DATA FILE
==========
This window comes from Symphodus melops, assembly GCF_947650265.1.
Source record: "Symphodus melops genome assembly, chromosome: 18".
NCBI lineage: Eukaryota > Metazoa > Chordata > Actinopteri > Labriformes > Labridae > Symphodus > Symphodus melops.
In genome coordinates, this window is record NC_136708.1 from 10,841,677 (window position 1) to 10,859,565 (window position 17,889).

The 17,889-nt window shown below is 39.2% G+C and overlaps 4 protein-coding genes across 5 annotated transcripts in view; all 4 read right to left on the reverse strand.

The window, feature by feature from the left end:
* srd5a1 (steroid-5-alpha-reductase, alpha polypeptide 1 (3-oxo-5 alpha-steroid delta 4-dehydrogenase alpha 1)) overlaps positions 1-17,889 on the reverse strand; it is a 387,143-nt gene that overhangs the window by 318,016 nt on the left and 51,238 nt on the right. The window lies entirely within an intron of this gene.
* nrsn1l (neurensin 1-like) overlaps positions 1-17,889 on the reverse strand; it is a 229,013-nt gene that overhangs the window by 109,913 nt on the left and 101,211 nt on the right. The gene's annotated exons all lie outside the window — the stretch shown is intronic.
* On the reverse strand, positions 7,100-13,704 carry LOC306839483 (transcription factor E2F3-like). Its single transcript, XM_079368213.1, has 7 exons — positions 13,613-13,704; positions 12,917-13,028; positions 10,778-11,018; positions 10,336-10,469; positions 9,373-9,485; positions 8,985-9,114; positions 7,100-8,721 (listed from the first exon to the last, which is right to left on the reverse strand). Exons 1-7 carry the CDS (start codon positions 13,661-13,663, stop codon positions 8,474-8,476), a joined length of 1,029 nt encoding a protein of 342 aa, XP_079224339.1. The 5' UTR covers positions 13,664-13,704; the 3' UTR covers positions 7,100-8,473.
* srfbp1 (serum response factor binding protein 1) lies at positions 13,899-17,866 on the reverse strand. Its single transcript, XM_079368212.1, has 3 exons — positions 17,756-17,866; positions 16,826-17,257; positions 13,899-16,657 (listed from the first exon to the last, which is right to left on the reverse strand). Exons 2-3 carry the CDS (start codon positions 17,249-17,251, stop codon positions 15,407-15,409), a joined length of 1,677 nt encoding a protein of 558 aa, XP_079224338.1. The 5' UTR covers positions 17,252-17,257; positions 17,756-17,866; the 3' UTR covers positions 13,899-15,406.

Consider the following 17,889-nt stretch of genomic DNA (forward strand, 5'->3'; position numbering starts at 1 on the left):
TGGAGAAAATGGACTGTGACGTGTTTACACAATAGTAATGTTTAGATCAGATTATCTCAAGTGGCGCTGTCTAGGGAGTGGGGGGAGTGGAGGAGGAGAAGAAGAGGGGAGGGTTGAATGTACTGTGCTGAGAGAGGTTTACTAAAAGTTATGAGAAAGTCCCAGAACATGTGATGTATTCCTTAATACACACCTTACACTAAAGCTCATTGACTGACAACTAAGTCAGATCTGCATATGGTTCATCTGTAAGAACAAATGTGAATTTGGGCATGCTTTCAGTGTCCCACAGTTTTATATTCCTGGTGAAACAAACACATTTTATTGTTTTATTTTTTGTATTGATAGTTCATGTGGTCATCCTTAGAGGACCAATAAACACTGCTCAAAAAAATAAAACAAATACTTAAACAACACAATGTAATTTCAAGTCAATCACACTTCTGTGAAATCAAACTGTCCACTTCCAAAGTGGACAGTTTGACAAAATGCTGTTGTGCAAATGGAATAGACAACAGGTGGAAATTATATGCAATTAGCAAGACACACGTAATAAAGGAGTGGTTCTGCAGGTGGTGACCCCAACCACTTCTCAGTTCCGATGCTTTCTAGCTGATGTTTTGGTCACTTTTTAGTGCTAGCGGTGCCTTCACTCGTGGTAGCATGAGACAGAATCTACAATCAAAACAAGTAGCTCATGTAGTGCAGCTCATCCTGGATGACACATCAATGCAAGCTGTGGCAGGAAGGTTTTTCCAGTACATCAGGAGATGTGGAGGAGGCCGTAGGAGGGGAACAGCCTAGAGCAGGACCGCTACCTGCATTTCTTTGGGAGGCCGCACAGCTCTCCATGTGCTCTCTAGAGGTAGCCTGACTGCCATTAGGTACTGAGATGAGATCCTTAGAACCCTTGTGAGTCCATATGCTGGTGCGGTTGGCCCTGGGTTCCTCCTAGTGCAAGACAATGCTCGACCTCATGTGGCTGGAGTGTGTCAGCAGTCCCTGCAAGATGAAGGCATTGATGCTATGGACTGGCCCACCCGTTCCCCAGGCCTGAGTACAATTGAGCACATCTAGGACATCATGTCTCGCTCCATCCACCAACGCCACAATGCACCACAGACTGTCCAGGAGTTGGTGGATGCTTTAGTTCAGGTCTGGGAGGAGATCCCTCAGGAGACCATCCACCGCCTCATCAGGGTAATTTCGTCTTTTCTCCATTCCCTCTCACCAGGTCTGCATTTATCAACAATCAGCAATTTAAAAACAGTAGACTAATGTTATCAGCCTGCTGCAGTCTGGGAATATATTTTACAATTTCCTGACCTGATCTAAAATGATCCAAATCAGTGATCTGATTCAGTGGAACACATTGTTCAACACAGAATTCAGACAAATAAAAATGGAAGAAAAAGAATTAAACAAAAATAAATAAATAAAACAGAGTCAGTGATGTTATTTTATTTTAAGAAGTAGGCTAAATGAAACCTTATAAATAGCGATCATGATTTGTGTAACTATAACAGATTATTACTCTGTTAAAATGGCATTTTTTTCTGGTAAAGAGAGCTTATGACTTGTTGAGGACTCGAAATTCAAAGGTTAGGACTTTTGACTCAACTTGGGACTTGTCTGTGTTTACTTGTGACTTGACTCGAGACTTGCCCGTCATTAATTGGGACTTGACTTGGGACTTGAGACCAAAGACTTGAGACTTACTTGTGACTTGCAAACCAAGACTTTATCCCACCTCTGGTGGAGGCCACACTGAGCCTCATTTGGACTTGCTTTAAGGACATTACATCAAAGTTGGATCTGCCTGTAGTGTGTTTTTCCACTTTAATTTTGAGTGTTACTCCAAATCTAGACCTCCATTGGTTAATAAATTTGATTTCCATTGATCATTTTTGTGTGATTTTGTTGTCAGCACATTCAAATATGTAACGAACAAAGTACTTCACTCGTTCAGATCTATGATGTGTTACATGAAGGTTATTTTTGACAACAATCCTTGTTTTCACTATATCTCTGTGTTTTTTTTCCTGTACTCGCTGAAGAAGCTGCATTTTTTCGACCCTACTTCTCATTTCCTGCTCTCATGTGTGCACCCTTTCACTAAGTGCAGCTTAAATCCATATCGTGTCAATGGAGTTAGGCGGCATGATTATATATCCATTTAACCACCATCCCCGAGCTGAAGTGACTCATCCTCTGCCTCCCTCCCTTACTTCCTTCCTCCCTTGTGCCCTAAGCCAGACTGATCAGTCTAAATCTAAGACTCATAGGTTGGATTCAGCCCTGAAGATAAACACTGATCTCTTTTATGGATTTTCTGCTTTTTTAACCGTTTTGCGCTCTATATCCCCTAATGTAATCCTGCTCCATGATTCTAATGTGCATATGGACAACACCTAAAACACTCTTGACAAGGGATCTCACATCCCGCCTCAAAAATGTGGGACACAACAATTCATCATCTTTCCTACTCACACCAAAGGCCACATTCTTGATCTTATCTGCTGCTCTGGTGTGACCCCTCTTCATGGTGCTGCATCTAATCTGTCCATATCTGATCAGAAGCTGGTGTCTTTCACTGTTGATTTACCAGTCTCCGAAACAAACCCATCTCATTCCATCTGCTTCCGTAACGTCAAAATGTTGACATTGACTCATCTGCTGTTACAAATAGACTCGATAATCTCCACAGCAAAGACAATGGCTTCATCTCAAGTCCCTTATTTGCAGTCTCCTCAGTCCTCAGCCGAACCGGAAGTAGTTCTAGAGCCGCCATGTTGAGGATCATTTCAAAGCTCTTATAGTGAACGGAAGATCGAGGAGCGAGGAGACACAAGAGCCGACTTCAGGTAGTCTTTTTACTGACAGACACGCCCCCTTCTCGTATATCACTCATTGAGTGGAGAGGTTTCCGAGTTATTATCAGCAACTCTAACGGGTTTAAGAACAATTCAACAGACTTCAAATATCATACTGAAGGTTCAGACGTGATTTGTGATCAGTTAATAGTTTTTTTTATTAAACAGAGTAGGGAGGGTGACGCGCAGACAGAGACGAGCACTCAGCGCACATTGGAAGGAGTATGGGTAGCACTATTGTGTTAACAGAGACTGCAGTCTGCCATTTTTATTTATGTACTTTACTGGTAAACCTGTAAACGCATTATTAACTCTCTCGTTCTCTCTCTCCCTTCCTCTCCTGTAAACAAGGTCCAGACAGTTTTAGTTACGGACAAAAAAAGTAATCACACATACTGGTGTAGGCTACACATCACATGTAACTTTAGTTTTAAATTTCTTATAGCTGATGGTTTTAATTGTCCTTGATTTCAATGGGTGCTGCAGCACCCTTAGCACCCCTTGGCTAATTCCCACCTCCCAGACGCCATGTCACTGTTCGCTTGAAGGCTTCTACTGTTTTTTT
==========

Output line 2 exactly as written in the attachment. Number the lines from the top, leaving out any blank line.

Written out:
Source record: "Symphodus melops genome assembly, chromosome: 18".